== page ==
But hashes are ONE WAY FUNCTIONS!
Trivial example - the hash function is strlen().
That means the hash of "SEND ONE DOLLAR" and "SEND 1M DOLLARS" are the same. But there is zero information in the hash result to tell you which one it was.
The hash of an entire book (say war and peace) would still only be 40 characters. Are you seriously thinking you could recover the entire book? Who needs ZIP, when we've got your reversible hash.
Now SHA1 is more secure, because there is a lot less chance of getting the same result from any given two messages.
It is also more secure, because it is hard to arrange for a particular message to have a particular SHA1 result.
You can't get back the original text just by "reversing" the process, even if you could.
Read Bruce Schneier's post from 5 YEARS AGO.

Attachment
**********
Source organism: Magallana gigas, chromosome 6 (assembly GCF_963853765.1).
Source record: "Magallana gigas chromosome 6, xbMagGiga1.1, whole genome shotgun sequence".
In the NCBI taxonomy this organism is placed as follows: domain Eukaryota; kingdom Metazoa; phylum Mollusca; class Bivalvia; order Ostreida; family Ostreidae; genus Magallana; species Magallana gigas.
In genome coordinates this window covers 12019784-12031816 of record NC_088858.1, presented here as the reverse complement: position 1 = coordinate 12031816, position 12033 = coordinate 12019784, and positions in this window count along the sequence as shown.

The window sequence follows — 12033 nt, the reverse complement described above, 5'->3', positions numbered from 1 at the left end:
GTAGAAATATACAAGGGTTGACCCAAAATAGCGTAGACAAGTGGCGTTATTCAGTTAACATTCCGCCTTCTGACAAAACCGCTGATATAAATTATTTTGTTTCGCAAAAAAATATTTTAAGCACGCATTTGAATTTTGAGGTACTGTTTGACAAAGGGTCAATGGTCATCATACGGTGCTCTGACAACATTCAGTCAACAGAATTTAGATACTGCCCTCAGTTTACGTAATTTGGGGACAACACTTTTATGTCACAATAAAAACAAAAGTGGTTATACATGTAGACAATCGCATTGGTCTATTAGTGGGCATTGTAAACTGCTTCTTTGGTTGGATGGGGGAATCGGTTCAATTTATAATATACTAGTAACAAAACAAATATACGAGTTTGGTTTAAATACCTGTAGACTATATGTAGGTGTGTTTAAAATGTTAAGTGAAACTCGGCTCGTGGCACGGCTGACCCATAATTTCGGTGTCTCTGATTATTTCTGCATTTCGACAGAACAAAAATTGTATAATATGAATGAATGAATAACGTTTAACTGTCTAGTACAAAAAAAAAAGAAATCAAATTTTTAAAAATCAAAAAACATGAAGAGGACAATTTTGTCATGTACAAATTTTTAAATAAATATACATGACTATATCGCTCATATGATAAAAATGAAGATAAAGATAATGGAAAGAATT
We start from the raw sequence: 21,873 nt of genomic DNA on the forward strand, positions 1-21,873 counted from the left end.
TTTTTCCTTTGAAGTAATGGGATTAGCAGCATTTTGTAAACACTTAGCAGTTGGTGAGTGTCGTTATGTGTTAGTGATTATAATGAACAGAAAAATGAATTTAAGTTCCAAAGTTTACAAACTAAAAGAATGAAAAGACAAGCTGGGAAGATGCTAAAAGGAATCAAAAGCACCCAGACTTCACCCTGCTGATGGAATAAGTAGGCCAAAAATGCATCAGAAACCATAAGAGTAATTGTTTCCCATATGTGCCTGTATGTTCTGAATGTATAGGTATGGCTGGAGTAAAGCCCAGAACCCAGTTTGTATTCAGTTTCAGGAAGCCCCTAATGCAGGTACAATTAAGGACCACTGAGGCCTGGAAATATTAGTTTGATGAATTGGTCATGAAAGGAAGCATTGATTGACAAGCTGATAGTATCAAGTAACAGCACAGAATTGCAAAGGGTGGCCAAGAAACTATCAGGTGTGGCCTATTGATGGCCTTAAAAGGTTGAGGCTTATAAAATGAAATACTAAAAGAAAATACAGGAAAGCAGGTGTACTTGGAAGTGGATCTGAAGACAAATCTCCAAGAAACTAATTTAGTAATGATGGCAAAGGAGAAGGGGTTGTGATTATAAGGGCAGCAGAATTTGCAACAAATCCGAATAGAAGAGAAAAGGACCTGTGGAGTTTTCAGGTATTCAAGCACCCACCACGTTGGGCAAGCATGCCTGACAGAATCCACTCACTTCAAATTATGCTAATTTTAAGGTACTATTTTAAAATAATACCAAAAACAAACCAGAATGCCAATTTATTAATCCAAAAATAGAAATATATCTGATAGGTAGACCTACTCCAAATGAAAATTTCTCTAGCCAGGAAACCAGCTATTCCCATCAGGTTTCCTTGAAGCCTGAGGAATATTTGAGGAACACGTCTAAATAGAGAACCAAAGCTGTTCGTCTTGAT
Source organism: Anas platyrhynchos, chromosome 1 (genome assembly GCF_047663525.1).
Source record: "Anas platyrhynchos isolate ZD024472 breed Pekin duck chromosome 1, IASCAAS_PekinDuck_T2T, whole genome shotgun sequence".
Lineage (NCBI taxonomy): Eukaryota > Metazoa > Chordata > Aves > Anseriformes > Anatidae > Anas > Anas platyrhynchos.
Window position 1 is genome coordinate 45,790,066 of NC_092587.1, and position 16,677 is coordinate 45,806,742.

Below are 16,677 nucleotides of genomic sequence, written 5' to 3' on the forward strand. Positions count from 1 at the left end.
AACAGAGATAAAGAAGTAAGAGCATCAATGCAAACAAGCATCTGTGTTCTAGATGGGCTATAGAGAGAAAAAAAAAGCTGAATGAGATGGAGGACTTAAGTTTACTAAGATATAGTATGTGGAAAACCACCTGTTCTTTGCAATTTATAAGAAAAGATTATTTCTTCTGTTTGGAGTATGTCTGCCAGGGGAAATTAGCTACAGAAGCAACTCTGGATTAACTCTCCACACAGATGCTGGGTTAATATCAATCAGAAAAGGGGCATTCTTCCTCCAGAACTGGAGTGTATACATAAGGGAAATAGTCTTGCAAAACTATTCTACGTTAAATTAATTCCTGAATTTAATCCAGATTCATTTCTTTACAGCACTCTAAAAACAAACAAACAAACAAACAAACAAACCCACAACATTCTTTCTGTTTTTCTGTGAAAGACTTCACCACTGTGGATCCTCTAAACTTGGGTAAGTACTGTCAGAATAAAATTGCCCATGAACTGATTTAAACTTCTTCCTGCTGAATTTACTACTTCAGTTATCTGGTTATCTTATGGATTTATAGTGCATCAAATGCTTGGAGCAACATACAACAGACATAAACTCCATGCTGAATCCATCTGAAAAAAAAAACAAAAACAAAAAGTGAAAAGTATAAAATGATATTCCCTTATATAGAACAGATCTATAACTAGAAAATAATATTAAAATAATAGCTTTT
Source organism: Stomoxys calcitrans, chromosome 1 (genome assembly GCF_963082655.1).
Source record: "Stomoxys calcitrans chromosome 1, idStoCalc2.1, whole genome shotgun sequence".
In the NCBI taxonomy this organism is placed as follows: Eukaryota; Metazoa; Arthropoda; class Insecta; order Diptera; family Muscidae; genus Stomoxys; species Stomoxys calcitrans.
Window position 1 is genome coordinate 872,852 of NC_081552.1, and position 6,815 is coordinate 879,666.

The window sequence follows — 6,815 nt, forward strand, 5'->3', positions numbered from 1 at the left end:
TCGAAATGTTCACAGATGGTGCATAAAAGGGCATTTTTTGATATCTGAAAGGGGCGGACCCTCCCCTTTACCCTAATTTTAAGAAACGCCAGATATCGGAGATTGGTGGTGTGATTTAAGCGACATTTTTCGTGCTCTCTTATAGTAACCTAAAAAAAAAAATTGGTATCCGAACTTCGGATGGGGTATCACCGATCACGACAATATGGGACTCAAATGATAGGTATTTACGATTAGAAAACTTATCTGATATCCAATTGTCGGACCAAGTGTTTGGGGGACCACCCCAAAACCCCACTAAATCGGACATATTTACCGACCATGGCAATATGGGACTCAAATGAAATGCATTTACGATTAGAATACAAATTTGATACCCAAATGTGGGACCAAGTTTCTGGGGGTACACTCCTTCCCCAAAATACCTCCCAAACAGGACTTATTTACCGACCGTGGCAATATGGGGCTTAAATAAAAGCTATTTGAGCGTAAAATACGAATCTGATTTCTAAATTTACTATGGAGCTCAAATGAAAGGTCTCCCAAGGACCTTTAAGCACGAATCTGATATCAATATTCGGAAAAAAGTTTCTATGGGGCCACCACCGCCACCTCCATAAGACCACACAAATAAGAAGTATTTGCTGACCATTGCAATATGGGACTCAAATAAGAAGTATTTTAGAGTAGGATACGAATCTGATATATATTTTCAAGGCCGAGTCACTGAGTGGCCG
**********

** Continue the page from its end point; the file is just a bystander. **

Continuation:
If you've only managed a couple of rounds, are you doing anything which isn't just brute force (or something slightly less expensive).
Sha512. That's a great algorithm to crack. But sha1 first.
As for about how bytes are lost and removed, I have created algorithms that generates those bytes from existing data. That is a very simple and effective concept. Got me very far until I came across this one variable which I will need to write a big algorithm for. So when you think about it I am like Macgyver and Neo combined. I see everything as a matrix and use existing items to solve the hardest problems. With that concept in mind I should be able to crack this layer of sha1 and possibly the entire algorithm.